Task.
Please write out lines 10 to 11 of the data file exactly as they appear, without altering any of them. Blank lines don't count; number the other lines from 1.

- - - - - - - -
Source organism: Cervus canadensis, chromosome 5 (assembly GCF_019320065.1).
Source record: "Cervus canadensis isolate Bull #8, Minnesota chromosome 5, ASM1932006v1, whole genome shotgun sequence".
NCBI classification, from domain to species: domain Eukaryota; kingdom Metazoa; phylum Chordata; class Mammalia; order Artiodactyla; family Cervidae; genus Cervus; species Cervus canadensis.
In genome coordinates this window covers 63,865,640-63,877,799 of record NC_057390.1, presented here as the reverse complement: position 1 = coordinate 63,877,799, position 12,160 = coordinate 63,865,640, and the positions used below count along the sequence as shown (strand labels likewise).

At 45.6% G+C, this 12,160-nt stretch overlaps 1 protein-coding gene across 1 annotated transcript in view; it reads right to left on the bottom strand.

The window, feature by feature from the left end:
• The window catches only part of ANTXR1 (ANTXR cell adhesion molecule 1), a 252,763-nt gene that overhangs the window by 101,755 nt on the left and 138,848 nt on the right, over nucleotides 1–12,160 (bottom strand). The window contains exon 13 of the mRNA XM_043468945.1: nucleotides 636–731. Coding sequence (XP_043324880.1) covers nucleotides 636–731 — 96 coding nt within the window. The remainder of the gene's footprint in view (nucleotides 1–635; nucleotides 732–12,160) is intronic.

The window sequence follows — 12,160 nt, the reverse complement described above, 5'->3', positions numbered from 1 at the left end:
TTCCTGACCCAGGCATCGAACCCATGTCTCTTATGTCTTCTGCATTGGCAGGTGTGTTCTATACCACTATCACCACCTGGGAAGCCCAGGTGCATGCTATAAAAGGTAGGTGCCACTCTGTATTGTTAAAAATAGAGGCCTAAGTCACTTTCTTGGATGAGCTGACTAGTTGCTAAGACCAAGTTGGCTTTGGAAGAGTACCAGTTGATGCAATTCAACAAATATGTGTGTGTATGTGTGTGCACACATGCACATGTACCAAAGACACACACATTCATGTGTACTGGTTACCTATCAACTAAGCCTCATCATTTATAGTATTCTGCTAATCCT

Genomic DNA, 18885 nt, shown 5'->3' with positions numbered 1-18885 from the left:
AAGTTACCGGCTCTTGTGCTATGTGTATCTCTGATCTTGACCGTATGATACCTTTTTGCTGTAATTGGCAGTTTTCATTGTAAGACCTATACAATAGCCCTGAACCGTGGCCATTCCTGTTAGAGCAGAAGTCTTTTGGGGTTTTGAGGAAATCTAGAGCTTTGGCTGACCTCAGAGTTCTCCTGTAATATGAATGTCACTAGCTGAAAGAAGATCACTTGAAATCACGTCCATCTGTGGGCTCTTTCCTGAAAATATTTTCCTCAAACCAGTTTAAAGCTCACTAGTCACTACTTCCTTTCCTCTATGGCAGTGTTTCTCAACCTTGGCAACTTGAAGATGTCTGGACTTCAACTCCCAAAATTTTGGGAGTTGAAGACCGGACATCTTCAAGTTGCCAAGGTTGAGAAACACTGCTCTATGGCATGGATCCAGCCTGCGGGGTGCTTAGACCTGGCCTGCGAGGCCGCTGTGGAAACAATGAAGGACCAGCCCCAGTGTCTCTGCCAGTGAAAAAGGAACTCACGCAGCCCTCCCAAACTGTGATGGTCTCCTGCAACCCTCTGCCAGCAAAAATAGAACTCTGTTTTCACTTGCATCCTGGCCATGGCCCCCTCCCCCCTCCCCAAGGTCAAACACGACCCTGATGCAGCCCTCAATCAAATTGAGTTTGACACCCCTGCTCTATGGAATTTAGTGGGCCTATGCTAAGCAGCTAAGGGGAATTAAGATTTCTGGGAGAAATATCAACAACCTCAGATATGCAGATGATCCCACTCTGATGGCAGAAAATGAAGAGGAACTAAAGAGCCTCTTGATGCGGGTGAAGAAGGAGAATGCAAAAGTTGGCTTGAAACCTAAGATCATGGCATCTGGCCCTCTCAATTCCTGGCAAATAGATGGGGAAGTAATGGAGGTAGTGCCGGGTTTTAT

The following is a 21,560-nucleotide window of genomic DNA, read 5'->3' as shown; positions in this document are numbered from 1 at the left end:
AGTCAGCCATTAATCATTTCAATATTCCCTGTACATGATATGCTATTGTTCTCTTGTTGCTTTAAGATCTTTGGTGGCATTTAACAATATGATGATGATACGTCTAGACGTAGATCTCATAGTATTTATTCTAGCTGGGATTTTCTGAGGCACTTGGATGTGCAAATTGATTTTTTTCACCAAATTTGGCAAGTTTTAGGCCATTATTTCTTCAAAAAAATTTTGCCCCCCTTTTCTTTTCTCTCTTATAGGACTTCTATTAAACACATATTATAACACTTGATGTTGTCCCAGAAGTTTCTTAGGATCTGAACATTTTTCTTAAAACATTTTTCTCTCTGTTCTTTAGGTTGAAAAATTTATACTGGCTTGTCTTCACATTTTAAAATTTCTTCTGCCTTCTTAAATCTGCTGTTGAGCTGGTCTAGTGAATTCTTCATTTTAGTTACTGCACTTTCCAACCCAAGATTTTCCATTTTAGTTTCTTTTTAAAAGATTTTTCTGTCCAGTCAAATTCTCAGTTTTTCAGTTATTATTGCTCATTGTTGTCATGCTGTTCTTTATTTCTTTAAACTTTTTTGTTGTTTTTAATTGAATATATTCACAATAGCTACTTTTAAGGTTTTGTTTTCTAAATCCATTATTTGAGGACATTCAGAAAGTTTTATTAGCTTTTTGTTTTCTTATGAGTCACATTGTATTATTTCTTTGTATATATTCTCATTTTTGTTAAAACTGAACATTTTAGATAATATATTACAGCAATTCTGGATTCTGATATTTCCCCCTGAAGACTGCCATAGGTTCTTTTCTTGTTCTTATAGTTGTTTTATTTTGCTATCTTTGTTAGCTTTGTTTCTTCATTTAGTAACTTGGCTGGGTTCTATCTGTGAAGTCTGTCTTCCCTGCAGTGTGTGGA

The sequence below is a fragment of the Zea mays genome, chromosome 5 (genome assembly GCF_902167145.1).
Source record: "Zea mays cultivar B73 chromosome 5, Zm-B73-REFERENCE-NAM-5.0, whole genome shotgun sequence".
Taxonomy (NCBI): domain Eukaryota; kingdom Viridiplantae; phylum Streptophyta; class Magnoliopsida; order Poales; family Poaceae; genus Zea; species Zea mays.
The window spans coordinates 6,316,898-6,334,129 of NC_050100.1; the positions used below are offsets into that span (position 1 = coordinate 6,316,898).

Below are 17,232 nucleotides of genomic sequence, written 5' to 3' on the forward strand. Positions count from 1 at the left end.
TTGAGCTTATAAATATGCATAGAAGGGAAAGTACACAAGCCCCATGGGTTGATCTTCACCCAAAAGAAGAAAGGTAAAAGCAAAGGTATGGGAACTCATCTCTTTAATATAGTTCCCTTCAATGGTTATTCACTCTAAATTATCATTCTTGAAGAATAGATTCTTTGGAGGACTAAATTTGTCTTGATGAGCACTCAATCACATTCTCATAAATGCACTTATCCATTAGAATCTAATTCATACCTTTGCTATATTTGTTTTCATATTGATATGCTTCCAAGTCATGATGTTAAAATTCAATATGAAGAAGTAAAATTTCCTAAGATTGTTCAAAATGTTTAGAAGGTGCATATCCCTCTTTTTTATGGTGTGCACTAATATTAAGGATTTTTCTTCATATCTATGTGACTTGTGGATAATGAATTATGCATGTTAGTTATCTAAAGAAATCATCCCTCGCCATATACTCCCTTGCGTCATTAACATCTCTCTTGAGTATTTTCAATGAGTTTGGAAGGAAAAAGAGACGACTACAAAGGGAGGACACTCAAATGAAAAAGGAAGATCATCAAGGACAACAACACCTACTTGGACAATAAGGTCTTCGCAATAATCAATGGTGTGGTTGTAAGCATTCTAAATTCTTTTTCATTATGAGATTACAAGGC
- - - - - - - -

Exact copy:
Genomic DNA, 18885 nt, shown 5'->3' with positions numbered 1-18885 from the left:
AAGTTACCGGCTCTTGTGCTATGTGTATCTCTGATCTTGACCGTATGATACCTTTTTGCTGTAATTGGCAGTTTTCATTGTAAGACCTATACAATAGCCCTGAACCGTGGCCATTCCTGTTAGAGCAGAAGTCTTTTGGGGTTTTGAGGAAATCTAGAGCTTTGGCTGACCTCAGAGTTCTCCTGTAATATGAATGTCACTAGCTGAAAGAAGATCACTTGAAATCACGTCCATCTGTGGGCTCTTTCCTGAAAATATTTTCCTCAAACCAGTTTAAAGCTCACTAGTCACTACTTCCTTTCCTCTATGGCAGTGTTTCTCAACCTTGGCAACTTGAAGATGTCTGGACTTCAACTCCCAAAATTTTGGGAGTTGAAGACCGGACATCTTCAAGTTGCCAAGGTTGAGAAACACTGCTCTATGGCATGGATCCAGCCTGCGGGGTGCTTAGACCTGGCCTGCGAGGCCGCTGTGGAAACAATGAAGGACCAGCCCCAGTGTCTCTGCCAGTGAAAAAGGAACTCACGCAGCCCTCCCAAACTGTGATGGTCTCCTGCAACCCTCTGCCAGCAAAAATAGAACTCTGTTTTCACTTGCATCCTGGCCATGGCCCCCTCCCCCCTCCCCAAGGTCAAACACGACCCTGATGCAGCCCTCAATCAAATTGAGTTTGACACCCCTGCTCTATGGAATTTAGTGGGCCTATGCTAAGCAGCTAAGGGGAATTAAGATTTCTGGGAGAAATATCAACAACCTCAGATATGCAGATGATCCCACTCTGATGGCAGAAAATGAAGAGGAACTAAAGAGCCTCTTGATGCGGGTGAAGAAGGAGAATGCAAAAGTTGGCTTGAAACCTAAGATCATGGCATCTGGCCCTCTCAATTCCTGGCAAATAGATGGGGAAGTAATGGAGGTAGTGCCGGGTTTTAT